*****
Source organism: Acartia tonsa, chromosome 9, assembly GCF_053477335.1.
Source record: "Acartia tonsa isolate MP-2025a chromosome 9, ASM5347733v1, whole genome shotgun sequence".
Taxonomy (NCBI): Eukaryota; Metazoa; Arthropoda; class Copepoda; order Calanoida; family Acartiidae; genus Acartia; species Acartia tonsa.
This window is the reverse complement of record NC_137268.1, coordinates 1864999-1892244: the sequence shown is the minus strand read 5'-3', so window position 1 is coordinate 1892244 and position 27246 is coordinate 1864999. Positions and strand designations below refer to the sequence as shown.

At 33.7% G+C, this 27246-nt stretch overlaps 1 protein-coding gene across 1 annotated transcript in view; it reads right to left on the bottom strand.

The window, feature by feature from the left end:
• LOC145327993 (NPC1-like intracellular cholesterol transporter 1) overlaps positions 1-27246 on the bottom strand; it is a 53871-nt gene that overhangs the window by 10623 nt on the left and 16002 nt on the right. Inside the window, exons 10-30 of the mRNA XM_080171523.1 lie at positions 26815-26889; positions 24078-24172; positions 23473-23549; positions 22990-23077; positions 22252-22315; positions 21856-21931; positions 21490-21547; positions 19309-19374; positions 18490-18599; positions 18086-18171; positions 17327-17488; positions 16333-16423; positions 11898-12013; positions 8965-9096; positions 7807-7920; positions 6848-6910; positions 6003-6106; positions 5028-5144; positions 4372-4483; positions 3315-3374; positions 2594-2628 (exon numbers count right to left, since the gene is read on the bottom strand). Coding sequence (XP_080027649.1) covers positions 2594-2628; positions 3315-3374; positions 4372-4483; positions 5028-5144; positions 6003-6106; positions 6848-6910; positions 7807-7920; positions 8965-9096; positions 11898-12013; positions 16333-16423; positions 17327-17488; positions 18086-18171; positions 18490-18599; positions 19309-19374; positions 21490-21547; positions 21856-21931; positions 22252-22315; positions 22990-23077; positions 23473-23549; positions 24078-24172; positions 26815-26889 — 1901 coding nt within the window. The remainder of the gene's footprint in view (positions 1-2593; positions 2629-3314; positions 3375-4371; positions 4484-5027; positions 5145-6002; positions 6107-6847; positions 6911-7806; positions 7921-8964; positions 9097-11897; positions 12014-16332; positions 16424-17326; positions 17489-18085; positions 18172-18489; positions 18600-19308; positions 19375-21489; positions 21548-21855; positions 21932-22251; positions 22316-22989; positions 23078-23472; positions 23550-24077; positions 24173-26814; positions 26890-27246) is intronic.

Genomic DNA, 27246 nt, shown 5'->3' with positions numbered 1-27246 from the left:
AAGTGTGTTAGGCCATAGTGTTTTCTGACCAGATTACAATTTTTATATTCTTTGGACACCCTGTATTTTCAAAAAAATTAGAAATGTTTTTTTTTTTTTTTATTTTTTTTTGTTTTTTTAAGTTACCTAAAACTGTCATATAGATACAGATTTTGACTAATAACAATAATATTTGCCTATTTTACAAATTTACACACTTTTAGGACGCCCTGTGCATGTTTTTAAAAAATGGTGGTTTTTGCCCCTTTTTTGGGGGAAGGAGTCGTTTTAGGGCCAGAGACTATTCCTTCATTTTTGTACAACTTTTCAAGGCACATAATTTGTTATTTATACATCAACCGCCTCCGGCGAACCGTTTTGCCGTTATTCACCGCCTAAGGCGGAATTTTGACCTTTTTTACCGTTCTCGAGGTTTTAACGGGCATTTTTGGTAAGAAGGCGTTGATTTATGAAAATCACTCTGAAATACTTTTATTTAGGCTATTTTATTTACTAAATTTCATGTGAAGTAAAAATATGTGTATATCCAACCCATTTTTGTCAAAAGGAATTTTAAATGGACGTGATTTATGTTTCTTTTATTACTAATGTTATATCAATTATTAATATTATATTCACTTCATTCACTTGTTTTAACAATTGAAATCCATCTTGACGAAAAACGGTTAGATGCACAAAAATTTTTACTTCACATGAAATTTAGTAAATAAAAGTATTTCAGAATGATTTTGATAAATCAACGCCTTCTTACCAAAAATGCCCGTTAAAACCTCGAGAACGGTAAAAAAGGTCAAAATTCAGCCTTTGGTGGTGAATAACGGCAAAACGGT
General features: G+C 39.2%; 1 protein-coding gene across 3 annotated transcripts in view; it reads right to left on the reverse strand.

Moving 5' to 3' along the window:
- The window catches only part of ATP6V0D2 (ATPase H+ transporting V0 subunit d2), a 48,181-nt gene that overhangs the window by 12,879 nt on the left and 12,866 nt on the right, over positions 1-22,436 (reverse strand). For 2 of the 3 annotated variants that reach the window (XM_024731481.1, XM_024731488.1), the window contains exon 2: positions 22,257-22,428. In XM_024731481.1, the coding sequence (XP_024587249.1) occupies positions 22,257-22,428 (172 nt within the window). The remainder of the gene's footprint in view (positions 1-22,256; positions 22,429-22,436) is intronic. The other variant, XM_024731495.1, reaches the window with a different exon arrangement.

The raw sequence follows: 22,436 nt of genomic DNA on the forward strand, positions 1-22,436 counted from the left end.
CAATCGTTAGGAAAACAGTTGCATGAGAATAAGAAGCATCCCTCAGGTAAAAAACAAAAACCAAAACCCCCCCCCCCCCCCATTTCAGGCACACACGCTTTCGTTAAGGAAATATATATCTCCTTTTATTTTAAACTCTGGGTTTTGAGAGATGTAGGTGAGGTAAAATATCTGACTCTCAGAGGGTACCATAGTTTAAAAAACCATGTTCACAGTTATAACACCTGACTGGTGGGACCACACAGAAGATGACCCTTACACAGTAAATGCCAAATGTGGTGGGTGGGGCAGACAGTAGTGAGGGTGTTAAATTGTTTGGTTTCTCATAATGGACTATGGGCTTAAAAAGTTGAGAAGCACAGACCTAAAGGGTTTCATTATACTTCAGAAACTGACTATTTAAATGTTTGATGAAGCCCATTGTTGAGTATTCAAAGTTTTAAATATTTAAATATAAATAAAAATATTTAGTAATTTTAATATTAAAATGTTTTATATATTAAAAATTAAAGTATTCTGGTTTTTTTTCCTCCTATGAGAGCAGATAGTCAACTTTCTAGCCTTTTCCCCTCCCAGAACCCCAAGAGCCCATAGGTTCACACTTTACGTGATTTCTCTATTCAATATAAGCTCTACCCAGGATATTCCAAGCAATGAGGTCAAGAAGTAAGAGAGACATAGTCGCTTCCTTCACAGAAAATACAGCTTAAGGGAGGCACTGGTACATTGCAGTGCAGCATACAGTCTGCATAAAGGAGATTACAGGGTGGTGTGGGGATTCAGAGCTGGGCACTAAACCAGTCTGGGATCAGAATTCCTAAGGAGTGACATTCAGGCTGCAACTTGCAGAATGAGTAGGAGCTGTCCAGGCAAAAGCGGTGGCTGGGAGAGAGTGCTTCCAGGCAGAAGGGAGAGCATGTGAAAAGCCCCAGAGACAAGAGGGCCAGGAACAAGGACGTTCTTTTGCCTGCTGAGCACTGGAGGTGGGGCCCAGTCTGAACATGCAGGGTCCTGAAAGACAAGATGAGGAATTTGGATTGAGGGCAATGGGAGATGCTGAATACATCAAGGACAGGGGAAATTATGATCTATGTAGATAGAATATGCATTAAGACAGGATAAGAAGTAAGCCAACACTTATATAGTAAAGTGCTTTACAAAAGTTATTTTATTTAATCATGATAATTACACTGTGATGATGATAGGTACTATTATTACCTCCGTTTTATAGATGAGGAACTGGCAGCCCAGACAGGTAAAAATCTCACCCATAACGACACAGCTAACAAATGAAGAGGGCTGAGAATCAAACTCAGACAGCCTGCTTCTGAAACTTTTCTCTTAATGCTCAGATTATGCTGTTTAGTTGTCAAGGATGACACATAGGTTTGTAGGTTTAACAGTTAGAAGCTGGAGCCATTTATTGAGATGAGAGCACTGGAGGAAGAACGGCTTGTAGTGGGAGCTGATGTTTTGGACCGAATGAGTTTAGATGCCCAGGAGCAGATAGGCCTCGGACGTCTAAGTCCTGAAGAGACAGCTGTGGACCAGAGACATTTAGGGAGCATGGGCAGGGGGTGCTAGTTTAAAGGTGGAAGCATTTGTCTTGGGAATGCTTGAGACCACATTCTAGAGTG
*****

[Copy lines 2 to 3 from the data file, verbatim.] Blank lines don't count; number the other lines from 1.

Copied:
Source record: "Acartia tonsa isolate MP-2025a chromosome 9, ASM5347733v1, whole genome shotgun sequence".
Taxonomy (NCBI): Eukaryota; Metazoa; Arthropoda; class Copepoda; order Calanoida; family Acartiidae; genus Acartia; species Acartia tonsa.